Matthew Caws and Juliana Hatfield are living proof that some songwriters never tire. For decades, the two Northeastern personalities have entertained small audiences without ever sacrificing their creative voices, and it’s worked well for them. Caws’ resume with Nada Surf improves with age (see: 2012’s The Stars are Indifferent to Astronomy), while Hatfield unwraps new material on a whim.

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New Musical Express (NME) - 70
Based on rating 3.5/5

By luck or calculation, alt.rock veterans Juliana Hatfield and Nada Surf’s Matthew Caws have discovered they’re a perfect pairing. Think Jim Reid and Hope Sandoval on The Jesus And Mary Chain’s ‘Sometimes Always’ – sugar-sweet voices destined to be together. As Minor Alps, Hatfield and Caws have made a gorgeous debut that sounds as if they’ve recorded it in each other’s pockets, their tones exquisitely matched, the songs intimate.

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Exclaim - 70
Based on rating 7/10

The combination of Juliana Hatfield and Nada Surf's Matthew Caws goes beyond being good on paper. In the past, they've contributed backing vocals to each other's songs, but with Minor Alps, they've created a collaboration that plays to both their strengths. It sounds as if they've been making music together for years and Get There is dominated by the duo's glorious vocals.

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Under The Radar - 55
Based on rating 5.5/10

It's a long time since Matthew Caws was angrily railing against the iniquity of high school social structures on Nada Surf's college rock anthem "Popular" and it shows. Of course, if any middle-aged man continued to channel all his artistic energy into berating jocks, cheerleaders, cool kids, and high achievers it would look rather desperate, frozen, and weird. Such arrested development would eventually lead to some kind of messy public breakdown.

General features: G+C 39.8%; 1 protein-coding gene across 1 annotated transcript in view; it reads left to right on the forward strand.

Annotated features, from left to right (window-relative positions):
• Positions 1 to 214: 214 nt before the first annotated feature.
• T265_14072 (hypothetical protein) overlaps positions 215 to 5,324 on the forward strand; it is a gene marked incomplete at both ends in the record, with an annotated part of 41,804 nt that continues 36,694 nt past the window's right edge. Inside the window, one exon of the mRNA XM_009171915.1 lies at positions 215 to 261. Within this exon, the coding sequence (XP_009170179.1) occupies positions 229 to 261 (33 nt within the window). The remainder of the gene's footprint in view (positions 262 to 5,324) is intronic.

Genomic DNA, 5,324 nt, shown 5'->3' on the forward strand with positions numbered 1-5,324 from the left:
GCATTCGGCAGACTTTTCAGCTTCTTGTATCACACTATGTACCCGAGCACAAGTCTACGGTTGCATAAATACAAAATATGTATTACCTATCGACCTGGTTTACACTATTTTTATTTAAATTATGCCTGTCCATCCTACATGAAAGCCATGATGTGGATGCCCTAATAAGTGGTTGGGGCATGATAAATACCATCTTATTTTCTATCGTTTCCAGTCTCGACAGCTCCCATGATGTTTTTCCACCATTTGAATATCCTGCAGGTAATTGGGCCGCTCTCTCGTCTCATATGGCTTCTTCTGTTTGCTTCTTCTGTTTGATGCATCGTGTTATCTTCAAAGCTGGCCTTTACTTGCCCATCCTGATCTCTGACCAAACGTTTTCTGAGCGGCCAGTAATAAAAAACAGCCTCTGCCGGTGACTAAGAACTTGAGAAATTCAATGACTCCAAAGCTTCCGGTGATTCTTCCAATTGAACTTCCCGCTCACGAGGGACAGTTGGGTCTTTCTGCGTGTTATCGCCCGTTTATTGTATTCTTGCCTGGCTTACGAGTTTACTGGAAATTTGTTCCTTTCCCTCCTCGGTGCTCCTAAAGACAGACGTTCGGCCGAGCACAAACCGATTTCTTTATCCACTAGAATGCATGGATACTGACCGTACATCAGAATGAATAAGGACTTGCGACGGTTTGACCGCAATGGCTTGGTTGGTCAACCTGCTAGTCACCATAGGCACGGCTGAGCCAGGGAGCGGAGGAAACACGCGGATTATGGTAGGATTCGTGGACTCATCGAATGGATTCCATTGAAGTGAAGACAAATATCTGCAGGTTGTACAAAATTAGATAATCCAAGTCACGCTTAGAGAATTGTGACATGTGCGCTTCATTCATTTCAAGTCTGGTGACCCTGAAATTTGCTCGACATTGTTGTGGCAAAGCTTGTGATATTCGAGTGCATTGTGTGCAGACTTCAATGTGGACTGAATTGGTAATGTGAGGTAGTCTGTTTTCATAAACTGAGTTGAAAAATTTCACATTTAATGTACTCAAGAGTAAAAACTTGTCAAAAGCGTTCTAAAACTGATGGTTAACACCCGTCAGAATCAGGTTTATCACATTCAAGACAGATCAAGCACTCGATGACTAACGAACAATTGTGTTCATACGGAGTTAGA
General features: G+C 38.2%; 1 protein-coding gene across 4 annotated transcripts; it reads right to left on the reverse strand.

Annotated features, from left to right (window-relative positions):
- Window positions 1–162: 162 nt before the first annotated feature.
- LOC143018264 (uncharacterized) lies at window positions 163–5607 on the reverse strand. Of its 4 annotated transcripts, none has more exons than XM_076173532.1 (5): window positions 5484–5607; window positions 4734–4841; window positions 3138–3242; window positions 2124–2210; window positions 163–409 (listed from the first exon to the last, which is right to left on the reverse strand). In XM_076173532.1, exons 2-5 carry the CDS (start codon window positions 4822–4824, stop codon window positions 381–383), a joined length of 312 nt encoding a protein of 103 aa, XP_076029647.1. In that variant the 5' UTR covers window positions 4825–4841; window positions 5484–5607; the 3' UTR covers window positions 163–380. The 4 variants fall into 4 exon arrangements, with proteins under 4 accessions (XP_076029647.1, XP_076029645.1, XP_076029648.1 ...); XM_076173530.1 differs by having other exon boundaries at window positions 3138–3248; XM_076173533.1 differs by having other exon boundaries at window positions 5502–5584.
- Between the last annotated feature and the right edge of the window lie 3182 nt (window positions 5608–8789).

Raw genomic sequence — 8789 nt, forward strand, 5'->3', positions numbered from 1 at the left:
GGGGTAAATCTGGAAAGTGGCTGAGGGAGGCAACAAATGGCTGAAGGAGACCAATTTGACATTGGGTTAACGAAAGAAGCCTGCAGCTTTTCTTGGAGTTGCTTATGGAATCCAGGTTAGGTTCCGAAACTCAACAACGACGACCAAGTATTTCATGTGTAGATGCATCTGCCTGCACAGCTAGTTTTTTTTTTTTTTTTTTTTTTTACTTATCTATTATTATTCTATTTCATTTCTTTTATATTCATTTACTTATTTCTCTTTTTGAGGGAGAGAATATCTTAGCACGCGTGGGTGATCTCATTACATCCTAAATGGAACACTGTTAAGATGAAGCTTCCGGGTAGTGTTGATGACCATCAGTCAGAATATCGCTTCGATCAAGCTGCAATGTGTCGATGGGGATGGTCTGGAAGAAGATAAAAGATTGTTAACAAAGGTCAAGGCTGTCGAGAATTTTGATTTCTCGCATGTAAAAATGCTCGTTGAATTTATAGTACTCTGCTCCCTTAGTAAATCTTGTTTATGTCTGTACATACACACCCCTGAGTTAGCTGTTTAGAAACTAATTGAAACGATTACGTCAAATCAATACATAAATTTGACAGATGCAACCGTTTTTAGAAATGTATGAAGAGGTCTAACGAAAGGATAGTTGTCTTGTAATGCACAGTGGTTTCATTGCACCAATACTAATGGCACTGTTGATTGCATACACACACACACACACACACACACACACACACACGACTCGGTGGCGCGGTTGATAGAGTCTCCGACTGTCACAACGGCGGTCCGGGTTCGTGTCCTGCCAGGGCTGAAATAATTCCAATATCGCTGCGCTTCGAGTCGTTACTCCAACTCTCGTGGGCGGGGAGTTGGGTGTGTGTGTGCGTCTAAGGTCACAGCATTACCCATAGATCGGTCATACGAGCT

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Pitchfork - 49
Based on rating 4.9/10

Pairing Juliana Hatfield with Nada Surf’s Matthew Caws makes sense. Both had brushes with mainstream success as MTV-approved alt-rock acts in the 90s. Both eschewed any laurel-resting and stretched those fleeting moments of pop-culture prominence into lengthy careers that have creatively eclipsed (or at least matched) their early work—so much so that they’re now known by many more for their output in the aughts than those angsty beginnings.

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American Songwriter - 40
Based on rating 2/5

File this oddly named sympathetic collaboration between ex-Blake Babies gone solo singer/songwriter Juliana Hatfield and Nada Surf frontman Matthew Caws under indie adult pop. The duo co-write, sing and play nearly every instrument on a predominantly lush, lovely rendered debut that is never less than pleasant. Unfortunately, it’s seldom more than that either as these amiable tunes drift on a dreamy haze that threatens to slide into a memorable chorus or melody, but seldom does.

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The New York Times
Their review was positive

Juliana Hatfield and Matthew Caws have been indie-rock bandleaders for more than 20 years: Mr. Caws with Nada Surf, Ms. Hatfield under her own name. And they must be well aware of the paradox when they sing “Such a loner/Hardly bring anyone over,” to open the thoroughly collaborative album they ….

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'Get There'